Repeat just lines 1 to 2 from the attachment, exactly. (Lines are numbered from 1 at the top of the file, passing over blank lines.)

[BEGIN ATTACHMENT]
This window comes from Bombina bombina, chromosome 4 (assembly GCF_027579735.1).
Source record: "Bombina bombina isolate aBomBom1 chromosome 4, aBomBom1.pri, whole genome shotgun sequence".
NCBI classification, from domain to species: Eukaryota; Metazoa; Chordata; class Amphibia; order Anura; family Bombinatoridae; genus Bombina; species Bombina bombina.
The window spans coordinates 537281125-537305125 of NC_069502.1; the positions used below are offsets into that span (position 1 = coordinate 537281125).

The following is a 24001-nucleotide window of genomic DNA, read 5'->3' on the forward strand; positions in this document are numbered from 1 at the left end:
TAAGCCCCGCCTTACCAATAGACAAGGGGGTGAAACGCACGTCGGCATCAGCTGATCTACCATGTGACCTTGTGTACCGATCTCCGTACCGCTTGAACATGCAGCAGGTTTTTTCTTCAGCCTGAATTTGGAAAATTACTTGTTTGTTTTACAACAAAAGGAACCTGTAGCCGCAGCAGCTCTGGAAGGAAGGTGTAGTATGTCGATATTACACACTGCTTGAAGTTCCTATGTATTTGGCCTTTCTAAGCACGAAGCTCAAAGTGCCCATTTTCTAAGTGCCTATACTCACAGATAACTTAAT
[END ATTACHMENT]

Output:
This window comes from Bombina bombina, chromosome 4 (assembly GCF_027579735.1).
Source record: "Bombina bombina isolate aBomBom1 chromosome 4, aBomBom1.pri, whole genome shotgun sequence".